Immigration statistics – what are they telling us?12 Jul 2023

Over recent months there has been much hype over the resurgence in immigration, with a net annual migration gain of 100,000 people being widely predicted. Such a number would likely be helpful to combat New Zealand’s skill shortages, but it would also contribute to increased demand and, potentially, inflation.

Of course, it is only a “resurgence” due to the fact our borders have been closed for most of the past 3 years and what we have been seeing is a consequence of this pent-up demand, coupled with the recent introduction of more “facilitative” visa policies.

So what can we deduce from the immigration statistics for 2023 to date?

New Zealand migration statistics are taken from the information recorded on the migrant arrival and departure cards and, specifically, whether a person is intending to stay, or leave, New Zealand for 12 months or more. These people are deemed to be long-term arrivals or leavers, and are not to be confused with tourists, who stay for shorter periods and who make up the greatest number of arrivals.

In January 2023 there were 16,000 migrant arrivals, and 10,800 departures for a monthly net gain of 5,200 people. In February there were 21,400 arrivals, and 9,700 departures for a net monthly gain of 11,700 people. In March there were (coincidentally) also 21,400 arrivals, and 9,300 departures for a monthly gain of 12,100 people, and in April there were 16,500 arrivals, and 10,700 departures for a monthly gain of 5,800 people.

In the year to April 2023 there were a total of 171,800 arrivals, and departures of 99,500 for an annual gain of 72,300 people (NB: in the 2 years prior to April 2022 there was a net loss of 32,000 non-NZ citizens). The main source countries continue to be India and China, followed by the Philippines, UK, Fiji and South Africa. There were 220,000 tourists who also arrived in the month of April, down from the 260,000 tourists who arrived in March.

So while the February and March net migration gains may have “excited” many, it is possible the significant fallback in April may signal the beginning of the end of our migration “resurgence”. This would not be a surprise due to the increasingly competitive international market for migrants, the local economic uncertainty, and New Zealand’s general fall from favour across a range of international measures (wages, education, crime, interest rates, etc.).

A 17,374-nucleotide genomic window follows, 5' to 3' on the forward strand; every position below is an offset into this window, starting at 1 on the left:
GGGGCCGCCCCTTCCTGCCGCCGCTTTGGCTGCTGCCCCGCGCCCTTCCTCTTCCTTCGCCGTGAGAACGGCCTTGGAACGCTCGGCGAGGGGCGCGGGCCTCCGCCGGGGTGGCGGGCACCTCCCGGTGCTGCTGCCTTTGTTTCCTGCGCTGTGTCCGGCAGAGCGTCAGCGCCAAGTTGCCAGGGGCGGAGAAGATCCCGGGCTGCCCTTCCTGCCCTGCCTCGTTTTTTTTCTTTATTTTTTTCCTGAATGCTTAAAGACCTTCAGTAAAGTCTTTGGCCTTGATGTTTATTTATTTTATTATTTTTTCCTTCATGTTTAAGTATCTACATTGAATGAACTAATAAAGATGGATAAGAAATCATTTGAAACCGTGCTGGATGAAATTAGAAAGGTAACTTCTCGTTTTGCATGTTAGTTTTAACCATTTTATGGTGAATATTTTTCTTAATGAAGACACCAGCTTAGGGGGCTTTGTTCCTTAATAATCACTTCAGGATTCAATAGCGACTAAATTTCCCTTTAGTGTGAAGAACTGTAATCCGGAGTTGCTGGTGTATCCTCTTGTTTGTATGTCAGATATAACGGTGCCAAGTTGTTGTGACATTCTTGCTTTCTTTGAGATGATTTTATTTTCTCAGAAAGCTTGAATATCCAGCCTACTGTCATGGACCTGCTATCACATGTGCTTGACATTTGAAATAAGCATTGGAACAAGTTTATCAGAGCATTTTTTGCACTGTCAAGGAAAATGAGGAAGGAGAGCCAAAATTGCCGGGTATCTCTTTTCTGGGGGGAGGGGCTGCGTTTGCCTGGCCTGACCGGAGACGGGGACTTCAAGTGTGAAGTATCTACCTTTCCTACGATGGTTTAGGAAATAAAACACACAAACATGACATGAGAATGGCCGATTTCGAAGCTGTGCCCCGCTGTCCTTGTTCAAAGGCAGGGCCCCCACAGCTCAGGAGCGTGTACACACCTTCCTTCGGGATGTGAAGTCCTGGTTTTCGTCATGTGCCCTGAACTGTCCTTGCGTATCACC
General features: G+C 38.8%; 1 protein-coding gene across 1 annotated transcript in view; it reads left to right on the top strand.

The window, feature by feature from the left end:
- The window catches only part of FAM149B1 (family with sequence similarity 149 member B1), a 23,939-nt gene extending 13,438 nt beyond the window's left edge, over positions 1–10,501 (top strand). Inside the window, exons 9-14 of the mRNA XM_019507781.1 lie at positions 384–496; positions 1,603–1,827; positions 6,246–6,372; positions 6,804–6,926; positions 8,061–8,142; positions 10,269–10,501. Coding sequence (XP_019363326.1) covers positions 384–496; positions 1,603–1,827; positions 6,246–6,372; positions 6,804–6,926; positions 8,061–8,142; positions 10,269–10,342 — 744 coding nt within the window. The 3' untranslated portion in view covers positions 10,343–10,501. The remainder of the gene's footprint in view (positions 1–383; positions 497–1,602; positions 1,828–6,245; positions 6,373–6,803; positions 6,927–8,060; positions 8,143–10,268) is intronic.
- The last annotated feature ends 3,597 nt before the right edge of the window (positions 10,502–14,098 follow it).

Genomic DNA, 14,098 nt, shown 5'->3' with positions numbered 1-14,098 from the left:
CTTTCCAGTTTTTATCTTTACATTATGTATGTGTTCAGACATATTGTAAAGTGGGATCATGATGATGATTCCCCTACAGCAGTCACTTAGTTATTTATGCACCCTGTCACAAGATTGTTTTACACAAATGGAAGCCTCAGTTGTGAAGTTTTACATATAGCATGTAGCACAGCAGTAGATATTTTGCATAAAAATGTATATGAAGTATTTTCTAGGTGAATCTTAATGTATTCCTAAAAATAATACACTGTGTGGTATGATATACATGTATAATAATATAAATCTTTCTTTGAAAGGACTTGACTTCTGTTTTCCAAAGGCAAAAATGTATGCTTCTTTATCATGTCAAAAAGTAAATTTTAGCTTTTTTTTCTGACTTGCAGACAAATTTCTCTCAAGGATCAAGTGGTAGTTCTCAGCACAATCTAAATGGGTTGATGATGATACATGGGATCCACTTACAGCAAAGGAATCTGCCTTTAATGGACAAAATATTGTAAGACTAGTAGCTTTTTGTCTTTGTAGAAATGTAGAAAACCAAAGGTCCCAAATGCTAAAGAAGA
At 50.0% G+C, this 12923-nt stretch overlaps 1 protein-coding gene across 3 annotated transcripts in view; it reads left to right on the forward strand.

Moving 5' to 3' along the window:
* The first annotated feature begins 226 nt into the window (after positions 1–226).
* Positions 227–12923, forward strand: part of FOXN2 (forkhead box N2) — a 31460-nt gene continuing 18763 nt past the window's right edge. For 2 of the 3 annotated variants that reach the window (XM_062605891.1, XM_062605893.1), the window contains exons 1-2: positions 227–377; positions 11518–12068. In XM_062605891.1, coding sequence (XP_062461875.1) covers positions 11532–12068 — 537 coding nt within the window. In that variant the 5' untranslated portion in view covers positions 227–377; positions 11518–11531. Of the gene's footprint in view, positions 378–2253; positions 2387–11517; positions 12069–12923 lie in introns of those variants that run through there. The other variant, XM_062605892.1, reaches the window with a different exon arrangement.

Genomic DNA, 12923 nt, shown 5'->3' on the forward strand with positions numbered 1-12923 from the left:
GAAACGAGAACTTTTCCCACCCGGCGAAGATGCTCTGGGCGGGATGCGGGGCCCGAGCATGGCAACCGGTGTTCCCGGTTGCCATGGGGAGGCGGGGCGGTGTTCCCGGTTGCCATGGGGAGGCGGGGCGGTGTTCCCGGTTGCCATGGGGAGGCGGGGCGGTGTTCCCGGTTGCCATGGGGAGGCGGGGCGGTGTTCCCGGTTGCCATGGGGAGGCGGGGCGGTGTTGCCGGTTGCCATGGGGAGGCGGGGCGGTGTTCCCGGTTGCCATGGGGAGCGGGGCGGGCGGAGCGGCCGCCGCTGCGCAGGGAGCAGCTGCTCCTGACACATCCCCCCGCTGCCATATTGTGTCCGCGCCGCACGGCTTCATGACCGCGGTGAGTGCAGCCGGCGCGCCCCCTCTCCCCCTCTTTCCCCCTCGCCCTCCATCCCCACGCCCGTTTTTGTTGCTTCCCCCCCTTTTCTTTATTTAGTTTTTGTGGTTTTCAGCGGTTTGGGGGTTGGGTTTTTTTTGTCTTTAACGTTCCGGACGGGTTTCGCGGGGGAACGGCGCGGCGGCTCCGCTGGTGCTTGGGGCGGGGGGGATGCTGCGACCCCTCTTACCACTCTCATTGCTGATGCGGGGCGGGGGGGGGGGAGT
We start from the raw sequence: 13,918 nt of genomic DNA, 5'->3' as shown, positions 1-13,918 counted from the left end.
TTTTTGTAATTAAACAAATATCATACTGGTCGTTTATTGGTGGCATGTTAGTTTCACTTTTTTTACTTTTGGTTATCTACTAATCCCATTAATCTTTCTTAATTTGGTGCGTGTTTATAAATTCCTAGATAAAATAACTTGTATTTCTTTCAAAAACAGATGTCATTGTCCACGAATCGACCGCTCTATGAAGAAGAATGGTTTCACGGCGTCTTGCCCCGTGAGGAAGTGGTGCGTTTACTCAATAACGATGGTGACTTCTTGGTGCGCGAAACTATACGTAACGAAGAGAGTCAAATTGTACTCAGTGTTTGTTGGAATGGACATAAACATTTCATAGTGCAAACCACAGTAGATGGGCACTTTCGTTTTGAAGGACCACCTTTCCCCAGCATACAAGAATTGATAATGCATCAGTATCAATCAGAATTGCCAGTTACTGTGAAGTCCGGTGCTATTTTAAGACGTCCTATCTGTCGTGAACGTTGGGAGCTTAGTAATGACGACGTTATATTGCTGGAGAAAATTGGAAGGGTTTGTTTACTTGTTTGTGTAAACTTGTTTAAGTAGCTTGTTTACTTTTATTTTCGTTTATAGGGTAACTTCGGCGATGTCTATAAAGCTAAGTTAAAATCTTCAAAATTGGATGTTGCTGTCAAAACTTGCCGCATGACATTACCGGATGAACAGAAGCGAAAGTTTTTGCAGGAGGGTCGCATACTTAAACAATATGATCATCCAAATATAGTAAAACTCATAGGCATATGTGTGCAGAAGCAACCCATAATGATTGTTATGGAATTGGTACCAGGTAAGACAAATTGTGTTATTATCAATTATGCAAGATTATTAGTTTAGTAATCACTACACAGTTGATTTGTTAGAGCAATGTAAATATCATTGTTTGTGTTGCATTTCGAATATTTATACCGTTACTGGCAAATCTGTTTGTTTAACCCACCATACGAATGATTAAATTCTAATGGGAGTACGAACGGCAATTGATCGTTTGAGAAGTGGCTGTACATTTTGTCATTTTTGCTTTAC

Some 26,000 New Zealand citizens were included in the departure statistic in the year to April – and this figure has increased every month this year from 16,400 in the year to January. This figure will continue to increase with growing numbers of New Zealand citizens now relocating to Australia following that Government’s recent policy change to fast-track New Zealand citizens to Australian citizenship. Historically there has been a net migration loss from New Zealand to Australia which averaged 30,000 a year from 2004 to 2013, and which reduced to around 3,000 a year from 2014 to 2019. Our prediction is that the previous average high of 30,000 a year will be exceeded within the next few months and will continue to grow momentum into the foreseeable future. It is not beyond the realms of possibilities that 100,000 people will relocate from New Zealand to Australia in the next 2 years.

It is a dangerous game to just rely on raw statistics. The numbers v quality debate is the real battleground, and is where New Zealand is facing a growing conundrum. It wants quality migrants, but quality migrants, and many of its own citizens, may no longer want New Zealand. Where will the line be drawn?

Link: First published in Waikato Business News May/June 2023 Volume 31 Issue 5 Page 13